Friday, March 27, 2015

For Artisan Knitworks' Newsletter Readers

Note that Larry will be sending out another edition of the last newsletter.   Sarah Peasley's workshops are three hours long, not two hours; there will be lunch with the tuition; and the captions with the workshop descriptions were reversed.  Also, the 'dollar-off' promotion of Merino 8 goes on for another week; it does not end on March 24th (which was, um, some days ago).      Stay tuned.     svb

Wednesday, March 25, 2015

The Season is Upon Us!

Time to hit the road!   This weekend, I am going to inaugurate the fiber-festival season with a short jaunt to Bowling Green, Ohio -- to a small, delightful festival sponsored by the Black Sheep Guild (not the same guild as our own Black Sheet Guild in the Royal Oak area).   I love some of the people who sell stuff there -- such as the woman who calls herself Bad Amy.   I still carry a little gadget bag that she made -- covered in brassieres!   I thought it was odd that nobody on the east side of Detroit wanted it -- !!!!  It's a hoot.  So I adopted it.   Anyway:  Next up will be the fabulous and huge Maryland Sheep and Wool Festival on May 2-3, just after the great, medium-sized fiber event in Greencastle, Indiana, just to the south of Indie.  I hope to find some more one-of-a-kind hand-painted and hand-dyed yarns at all of these places.  Stay tuned!  I will take pictures.    svb

Sunday, March 1, 2015

DROP-DEAD GORGEOUS THING

Everyone, just look at this drop-dead beautiful thing.   Terrie Voigt (the gifted glass-button maker and all-around fiber genius from Troy, MI) made it in the wake of the workshop I did several weeks ago for the wonderful Textile and Fiber Arts Guild of Michigan (free-form crochet).   Sometimes, when I see this kind of thing, I well up.   What extraordinary joy this brings to the world.   If you want to see more, visit Terrie's blog -- www.terrievoigt.com/blog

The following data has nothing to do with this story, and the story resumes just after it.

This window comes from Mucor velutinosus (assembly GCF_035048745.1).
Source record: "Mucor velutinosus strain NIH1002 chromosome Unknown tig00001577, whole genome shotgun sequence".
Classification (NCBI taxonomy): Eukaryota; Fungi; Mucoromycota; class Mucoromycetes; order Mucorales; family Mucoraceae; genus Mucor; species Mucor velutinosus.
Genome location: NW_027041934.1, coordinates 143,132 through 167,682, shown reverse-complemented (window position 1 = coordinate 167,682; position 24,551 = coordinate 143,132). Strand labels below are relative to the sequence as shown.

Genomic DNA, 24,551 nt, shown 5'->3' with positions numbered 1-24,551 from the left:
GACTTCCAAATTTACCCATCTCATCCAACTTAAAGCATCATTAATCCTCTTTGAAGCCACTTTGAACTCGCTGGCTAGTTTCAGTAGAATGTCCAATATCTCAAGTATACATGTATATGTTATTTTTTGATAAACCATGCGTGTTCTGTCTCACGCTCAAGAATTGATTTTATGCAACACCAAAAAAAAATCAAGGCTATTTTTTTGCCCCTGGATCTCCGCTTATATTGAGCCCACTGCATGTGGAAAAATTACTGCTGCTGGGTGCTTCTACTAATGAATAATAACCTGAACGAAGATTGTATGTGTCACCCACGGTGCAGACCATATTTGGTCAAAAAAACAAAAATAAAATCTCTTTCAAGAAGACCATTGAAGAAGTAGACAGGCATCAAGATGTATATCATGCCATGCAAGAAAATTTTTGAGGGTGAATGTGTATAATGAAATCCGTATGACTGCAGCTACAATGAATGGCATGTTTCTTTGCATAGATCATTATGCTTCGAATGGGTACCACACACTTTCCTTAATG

Picture

Tuesday, February 24, 2015

Are you COLD and BLUE? A remedy...

So here is what you should think about if you get to feeling BLUE and COOOOOLD and afraid that warmth will never return in your lifetime.   It's ALMOST fiber-festival time, which means that, across the country, also across Canada and England and some other countries, people pour out of their locked-up houses with bushels and boxes of gorgeous hand-crafted yarn and set it up in tents in the middle of fields or fairgrounds -- and sell it to people like me.    I just bought some of the amazing yarns produced by Solitude, which is a small-farm-project enterprise in the Chesapeake.  We have had some of their amazing yarn (locally sourced, handdyed, locally spun, etc.) in the shop for awhile now.   It's gorgeous wool -- not the ruined kind of wool that American knitters sometimes think they prefer (made too soft, will pill instantly, etc.),   This time, I got a dozen skeins of the undyed alpaca-wool lace-light fingering weight shown below (the ones on the far right) with little slubs of dyed blue and green spun into the natural animal colorations.  When I go to the Maryland Sheep and Wool  Festival in May I'll talk with them some more, try to grab some of the stunning luxury-fiber hand paints made by JOY (Just Our Yarns), which is a survivor from the utterly amazing coop that closed in Alexandria, VA, a few years ago, Springwater Fiber Workshop, operated by two women who were principals at the fiber workshop.    So you see?  There is ground for optimism.  Soon there will be the Ohio and Indiana festivals (Bowling Green, Greencastle, etc.) and a bunch more.  I will put on lots of miles in the little Moonrock Silver Beetle.  Stay tuned.    svb


 

Lovely undyed black alpaca is blended with just enough Merino wool to give this lace weight yarn a little elasticity. It comes in undyed black and three subtle color variations created with dyed in the wool Merino. Elegant and very soft to make something special.